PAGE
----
Monday, December 20, 2010

Featuring Asian American Authors: Louis Chu

Louis Chu was born in 1915 in China and immigrated to the US when he was seven years old.  He wrote poetry in high school and graduated from Upsala College in New Jersey with a degree in English. He then got his masters degree in sociology from New York University in 1939.  He began writing fiction while he was serving in the U.S. Army Signal Corps.  He only published one novel: Eat a Bowl of Tea.

Benet's Reader's Encyclopedia of American Literature claims that in Eat a Bowl of Tea, Chu "provides a realistic portrayal of life in New York's Chinatown, portraying well the colloquial speech and the tensions of a world in which all the characters are Chinese."

The book met with a lot of criticism at its time of publication (1961) because it dealt with themes not openly talked about in any literature, much less in ethnic American literature.  These themes include extramarital affairs, prostitution, and impotence.  Because of the book's controversial nature and because of a lack of publicity available for literature written by ethnic Americans, the book received very little acknowledgment.  However, in 1974, Frank Chin, along with Jeffery Paul Chan, and Lawson Fusao Inada included it in Aiiieeeee!!! An Anthology of Asian American Writers. Because of its inclusion in this groundbreaking anthology, the book was republished a few times and is now considered an essential text for Asian American and multicultural literature courses.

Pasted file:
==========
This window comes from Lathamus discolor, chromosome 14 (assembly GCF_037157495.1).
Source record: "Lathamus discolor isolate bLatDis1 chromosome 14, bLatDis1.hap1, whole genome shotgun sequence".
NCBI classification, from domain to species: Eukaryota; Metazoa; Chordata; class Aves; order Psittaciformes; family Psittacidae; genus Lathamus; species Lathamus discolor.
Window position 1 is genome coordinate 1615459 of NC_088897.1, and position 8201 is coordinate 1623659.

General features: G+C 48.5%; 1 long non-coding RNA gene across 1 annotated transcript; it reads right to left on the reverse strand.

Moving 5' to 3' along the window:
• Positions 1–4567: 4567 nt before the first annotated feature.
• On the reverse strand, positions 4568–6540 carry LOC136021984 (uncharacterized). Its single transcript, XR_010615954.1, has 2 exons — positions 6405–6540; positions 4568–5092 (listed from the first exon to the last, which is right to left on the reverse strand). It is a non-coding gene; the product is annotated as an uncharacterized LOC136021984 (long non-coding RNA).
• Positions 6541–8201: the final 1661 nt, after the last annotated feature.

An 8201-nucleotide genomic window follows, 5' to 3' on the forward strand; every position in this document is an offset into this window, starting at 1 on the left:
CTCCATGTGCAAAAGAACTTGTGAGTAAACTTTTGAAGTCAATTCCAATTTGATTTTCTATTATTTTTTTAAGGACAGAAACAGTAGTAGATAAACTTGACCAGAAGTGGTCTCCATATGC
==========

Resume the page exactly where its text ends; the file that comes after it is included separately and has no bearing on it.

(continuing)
For more information about Louis Chu, please see the articles in Literature Resource Center including the full text Asian American Writers. Ed. Deborah L. Madsen and part of the Dictionary of Literary Biography series. Or check out Eat a Bowl of Tea from Burling Library:

Eat a Bowl of Tea (1961)
Burling 3rd Floor PS3553 .H776

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